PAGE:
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Drinks in the City


If we are too drunk or too hungover to work or go to yoga or get snazzed up for a restaurant, then finally, if only for a few hours, we can stop trying and calculating and pushing. But it’s only a temporary fix, an intoxicated taste of what it would be like to actually be relaxed.

“Ever since I was a teenager, I’ve never known what to do with myself if I wasn’t smoking pot or drinking or something,” Anne continues. “I’m 31 years old now, and I’ve never had a life without that. I’ve given up everything besides alcohol.”

“You want another drink?” Justin asks her as he gets up to visit the blue bar.

“Yeah,” she says. “I feel like for our parents, it was pot and it was part of identifying as a bohemian or living the alternative lifestyle. For us, it’s not even an issue—it’s just how we’ve been socialized.” Justin comes back in and hands her an enormous cocktail.

“My mom drank excessively but stopped,” says Tim.

“My dad’s pretty much a raging alcoholic,” says Justin. “Here’s a guy who was a whiz kid—like a game-show kid—but then . . . We used to find bottles in the backyard. He still drinks.”

We all shut up for a second.

“There’s a difference in the quality of why I go out,” Justin says, and again he is full of light. “I go out because I had a good week—not in this obnoxious investment-banker way of ‘Oh, I made $2 million this week’ but in that you did something you feel proud of and . . . we’re good people. How many people who you want to hang out with go home after three drinks?”

“And it makes you feel like your life is more glamorous,” Anne says. “But it’s not.”

At the same time, Tim and Justin say: “It is so.”

I have never been an angry drunk or a wild drunk—mostly I just say weird things, usually back to back. Not so my best friend. Before she slowed down, it had basically gotten to the point that she would turn into the Tasmanian Devil every time we went out. She is beautiful—blue eyes, black hair, the works—and until one night that will live in infamy, she was wearing a fedora everywhere we went. (It looked good.)

We started out at the Cherry Tavern, a bar on East 6th Street with a jukebox and a pool table. There’s a pair of guys who pretty much live there; one is handsome and thuggish, the other painfully skinny with spiky blond hair. I was surprised, to say the least, when my friend became engrossed in conversation with the blond one about his hairdressing career and showbiz aspirations. “I remember getting drunk and thinking, Even though you have the body weight of one of my breasts, you’re kind of fun to talk to, and now I’m going to make out with you,” she says.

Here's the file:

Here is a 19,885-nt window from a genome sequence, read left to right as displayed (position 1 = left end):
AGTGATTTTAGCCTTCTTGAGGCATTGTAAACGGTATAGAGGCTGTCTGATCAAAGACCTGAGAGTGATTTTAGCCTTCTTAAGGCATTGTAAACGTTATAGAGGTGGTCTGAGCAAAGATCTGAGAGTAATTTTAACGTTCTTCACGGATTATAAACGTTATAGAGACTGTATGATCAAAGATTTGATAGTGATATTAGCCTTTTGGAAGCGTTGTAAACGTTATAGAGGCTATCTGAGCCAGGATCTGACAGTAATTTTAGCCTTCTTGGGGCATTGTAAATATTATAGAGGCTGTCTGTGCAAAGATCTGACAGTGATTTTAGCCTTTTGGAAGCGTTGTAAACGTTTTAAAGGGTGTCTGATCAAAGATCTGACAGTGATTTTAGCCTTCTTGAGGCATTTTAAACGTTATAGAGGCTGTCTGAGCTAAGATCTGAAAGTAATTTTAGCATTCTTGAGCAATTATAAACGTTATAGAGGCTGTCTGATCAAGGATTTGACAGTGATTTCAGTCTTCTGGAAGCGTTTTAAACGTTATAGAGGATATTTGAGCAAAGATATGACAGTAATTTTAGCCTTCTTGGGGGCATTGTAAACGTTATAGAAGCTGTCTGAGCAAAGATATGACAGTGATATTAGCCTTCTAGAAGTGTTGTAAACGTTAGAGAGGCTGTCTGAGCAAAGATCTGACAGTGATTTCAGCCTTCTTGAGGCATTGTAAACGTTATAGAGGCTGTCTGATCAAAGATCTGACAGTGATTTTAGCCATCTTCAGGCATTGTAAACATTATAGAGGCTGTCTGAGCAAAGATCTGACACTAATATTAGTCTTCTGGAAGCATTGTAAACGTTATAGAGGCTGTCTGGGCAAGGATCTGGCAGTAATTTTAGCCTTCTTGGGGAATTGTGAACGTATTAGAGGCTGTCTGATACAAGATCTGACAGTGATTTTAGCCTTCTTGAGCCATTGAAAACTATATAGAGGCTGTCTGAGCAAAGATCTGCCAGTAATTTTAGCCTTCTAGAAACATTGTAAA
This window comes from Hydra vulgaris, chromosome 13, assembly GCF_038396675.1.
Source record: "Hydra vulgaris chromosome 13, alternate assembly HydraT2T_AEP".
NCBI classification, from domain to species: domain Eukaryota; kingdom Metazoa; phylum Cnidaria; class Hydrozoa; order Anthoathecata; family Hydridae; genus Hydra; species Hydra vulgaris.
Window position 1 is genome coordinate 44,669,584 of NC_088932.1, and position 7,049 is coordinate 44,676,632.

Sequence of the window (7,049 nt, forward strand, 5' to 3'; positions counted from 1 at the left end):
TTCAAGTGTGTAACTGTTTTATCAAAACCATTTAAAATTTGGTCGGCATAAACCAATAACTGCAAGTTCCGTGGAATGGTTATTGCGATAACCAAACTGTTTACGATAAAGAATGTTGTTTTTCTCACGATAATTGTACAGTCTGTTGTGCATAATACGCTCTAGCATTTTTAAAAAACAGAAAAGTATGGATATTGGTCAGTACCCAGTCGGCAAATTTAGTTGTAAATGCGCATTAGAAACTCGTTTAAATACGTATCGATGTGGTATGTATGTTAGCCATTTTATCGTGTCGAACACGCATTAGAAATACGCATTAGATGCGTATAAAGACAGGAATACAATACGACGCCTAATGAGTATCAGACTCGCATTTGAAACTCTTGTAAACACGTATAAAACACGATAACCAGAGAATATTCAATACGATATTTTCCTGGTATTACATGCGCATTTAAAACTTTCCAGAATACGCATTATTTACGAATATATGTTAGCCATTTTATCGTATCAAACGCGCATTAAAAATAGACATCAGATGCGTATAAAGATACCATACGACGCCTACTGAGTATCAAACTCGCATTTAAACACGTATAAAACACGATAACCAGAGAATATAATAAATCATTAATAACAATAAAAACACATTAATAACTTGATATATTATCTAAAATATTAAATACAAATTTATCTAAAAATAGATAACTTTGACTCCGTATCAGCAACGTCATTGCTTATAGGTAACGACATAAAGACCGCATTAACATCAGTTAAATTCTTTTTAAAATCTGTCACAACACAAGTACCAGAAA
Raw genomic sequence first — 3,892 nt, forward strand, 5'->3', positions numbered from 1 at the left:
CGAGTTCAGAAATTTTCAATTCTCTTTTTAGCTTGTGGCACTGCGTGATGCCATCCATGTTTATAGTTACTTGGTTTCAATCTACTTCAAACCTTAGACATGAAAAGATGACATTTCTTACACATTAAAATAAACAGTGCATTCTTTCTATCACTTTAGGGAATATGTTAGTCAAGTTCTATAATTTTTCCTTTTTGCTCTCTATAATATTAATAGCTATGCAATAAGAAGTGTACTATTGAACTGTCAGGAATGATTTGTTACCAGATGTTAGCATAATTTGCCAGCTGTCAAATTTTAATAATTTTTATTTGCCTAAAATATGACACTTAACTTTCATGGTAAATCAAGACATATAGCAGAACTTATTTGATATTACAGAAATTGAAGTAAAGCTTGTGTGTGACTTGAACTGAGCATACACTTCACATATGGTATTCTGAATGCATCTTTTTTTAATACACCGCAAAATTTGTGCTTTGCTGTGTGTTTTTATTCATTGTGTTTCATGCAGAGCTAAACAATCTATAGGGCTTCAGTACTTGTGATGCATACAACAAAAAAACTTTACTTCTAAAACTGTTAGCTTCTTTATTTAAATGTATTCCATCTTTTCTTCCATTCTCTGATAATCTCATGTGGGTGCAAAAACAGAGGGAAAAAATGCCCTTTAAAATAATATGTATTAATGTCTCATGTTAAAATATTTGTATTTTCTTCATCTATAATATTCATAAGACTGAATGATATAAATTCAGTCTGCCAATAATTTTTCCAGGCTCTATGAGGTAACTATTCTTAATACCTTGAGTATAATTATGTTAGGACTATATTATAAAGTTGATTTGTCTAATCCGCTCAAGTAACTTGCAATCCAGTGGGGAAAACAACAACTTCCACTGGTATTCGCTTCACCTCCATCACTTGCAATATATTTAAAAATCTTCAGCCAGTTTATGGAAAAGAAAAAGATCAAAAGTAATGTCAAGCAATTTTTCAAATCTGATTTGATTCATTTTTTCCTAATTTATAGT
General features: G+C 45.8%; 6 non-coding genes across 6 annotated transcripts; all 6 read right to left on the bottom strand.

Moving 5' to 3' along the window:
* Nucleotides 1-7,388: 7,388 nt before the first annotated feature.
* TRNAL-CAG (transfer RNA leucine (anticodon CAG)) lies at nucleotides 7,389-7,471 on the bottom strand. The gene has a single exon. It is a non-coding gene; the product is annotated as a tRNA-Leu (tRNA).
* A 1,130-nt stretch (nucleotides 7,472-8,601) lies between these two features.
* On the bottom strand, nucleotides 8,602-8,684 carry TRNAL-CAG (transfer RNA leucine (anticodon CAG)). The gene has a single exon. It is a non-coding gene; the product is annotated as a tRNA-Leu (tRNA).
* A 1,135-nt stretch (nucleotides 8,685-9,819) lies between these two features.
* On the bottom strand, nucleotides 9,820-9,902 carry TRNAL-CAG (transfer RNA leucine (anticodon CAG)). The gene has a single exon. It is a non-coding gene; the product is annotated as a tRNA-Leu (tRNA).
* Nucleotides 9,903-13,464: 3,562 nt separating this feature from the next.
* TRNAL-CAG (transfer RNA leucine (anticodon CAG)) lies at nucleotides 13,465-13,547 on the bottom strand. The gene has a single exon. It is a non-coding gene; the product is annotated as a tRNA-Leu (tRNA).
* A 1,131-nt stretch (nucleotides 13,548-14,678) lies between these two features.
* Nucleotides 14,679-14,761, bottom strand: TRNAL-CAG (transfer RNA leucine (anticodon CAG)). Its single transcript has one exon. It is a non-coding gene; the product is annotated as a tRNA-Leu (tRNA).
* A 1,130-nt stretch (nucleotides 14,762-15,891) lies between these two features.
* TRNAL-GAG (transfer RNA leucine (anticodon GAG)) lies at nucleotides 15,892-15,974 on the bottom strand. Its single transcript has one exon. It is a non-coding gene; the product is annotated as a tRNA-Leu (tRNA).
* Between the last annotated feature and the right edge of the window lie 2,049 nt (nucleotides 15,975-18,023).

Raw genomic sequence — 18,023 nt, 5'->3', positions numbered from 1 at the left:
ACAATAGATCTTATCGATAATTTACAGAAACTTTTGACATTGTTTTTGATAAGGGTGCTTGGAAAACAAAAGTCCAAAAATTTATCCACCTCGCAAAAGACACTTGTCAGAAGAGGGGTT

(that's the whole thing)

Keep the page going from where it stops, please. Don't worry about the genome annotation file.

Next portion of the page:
I think my jaw actually dropped when I saw her fedora moving closer and closer to his head. “We sucked face, he put my number in his cell phone, I never heard from him again.” But she didn’t care, because he was incidental: Her real conquest that evening was a guy she was meeting in midtown at some place called the Iguana. “My little blond hairdresser was like, ‘Hang out,’ but I told him, ‘Can’t do it. I’ve got to go meet someone I’ve had a crush on since I was a kid.’ ”

Though she couldn’t remember where she was going, my friend got in a cab and, as drunk people will, had the driver pull over on some corner: “All I knew is that it was near Studio 54. So I was yelling to people on the street, ‘Where’s the Iguana at?’ And some giant was like, ‘I’m going right past there; I’ll give you a ride.’ As we were getting in his car, he said, ‘By the way, you should never do this.’ I said, ‘What? Get in a car with some random guy?’ He said, ‘Exactly.’ ”

At the club, she felt great. “I was wearing this tight skirt and a low-cut shirt and my cute hat,” she says. “Plus I was just coming off a kiss.” She quickly found her man. “I remember thinking, I’m going to try and have sex with him, I think.” It was not to be. She hit the dance floor and took a little spill. “All I know is, one minute I’m standing, the next I’m on the floor. I went over like a domino in that tight skirt, and then it split. Not like a little tear. Like a split from the waist to the hem.” Needless to say, she hasn’t seen the guy or the fedora since. She also quit drinking. For a while.

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